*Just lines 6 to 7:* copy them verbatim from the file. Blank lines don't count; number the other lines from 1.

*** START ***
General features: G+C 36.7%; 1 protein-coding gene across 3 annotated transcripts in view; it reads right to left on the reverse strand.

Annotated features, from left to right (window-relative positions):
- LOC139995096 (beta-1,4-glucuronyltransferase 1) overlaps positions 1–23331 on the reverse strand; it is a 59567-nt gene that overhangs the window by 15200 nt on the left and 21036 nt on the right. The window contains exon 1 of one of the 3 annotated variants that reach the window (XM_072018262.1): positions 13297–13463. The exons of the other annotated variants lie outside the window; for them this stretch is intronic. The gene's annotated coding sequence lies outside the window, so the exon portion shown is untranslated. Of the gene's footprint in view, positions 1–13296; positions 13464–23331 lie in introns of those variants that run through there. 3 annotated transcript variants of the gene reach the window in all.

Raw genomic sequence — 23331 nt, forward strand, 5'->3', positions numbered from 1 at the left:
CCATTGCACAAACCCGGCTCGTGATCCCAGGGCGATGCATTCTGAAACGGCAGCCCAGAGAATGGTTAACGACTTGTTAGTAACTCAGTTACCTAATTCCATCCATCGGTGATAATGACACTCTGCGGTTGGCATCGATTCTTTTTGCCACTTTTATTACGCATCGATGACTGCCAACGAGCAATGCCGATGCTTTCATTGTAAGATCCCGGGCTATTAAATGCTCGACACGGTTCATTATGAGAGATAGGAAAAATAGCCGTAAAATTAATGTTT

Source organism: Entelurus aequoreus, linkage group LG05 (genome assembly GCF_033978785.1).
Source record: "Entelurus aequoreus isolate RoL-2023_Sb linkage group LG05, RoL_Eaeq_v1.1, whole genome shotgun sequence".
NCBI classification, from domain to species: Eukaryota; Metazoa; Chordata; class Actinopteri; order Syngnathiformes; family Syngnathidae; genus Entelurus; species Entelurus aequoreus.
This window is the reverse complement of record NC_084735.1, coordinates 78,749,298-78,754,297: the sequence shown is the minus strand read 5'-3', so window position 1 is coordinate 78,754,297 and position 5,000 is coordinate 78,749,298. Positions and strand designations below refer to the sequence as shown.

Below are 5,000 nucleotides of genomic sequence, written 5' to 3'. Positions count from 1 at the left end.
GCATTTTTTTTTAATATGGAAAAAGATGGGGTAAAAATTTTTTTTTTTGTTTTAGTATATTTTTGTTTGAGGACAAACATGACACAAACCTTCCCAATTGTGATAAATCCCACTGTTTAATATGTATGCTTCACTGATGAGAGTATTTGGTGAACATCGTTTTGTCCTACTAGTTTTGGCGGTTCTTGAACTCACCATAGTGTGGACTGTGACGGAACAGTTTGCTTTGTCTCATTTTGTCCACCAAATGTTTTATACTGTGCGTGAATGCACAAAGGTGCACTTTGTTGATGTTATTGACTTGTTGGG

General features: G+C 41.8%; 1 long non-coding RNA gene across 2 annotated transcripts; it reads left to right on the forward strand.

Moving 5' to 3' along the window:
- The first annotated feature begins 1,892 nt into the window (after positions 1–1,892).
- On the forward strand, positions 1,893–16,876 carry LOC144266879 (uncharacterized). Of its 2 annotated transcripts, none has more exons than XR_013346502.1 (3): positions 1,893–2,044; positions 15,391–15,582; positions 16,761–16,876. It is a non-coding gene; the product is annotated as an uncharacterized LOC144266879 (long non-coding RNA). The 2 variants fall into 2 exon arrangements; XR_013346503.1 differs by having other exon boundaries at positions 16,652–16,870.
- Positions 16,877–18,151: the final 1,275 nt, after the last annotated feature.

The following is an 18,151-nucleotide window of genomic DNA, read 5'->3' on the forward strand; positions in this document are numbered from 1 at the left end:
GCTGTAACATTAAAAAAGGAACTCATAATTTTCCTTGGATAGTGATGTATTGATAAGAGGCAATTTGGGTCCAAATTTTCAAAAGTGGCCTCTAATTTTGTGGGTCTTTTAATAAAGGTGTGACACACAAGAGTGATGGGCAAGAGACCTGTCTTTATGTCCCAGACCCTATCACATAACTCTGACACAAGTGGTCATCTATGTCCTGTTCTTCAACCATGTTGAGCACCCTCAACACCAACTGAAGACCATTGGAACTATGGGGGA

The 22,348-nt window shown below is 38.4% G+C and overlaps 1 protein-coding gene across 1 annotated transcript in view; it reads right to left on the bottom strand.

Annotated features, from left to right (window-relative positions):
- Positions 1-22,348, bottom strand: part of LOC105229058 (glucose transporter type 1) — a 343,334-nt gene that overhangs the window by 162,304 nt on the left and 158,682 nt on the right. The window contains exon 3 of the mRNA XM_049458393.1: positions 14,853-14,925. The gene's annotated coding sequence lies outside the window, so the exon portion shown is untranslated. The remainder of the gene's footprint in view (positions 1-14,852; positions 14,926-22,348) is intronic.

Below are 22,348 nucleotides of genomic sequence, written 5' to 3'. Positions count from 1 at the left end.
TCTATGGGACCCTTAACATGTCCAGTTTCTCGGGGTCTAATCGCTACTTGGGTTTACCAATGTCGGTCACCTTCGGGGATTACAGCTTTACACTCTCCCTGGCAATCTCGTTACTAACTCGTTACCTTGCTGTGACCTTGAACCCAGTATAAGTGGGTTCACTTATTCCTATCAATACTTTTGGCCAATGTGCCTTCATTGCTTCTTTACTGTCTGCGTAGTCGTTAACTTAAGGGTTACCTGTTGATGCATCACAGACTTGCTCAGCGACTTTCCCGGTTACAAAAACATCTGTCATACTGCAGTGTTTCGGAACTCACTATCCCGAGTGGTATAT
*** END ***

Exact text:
Source organism: Entelurus aequoreus, linkage group LG05 (genome assembly GCF_033978785.1).
Source record: "Entelurus aequoreus isolate RoL-2023_Sb linkage group LG05, RoL_Eaeq_v1.1, whole genome shotgun sequence".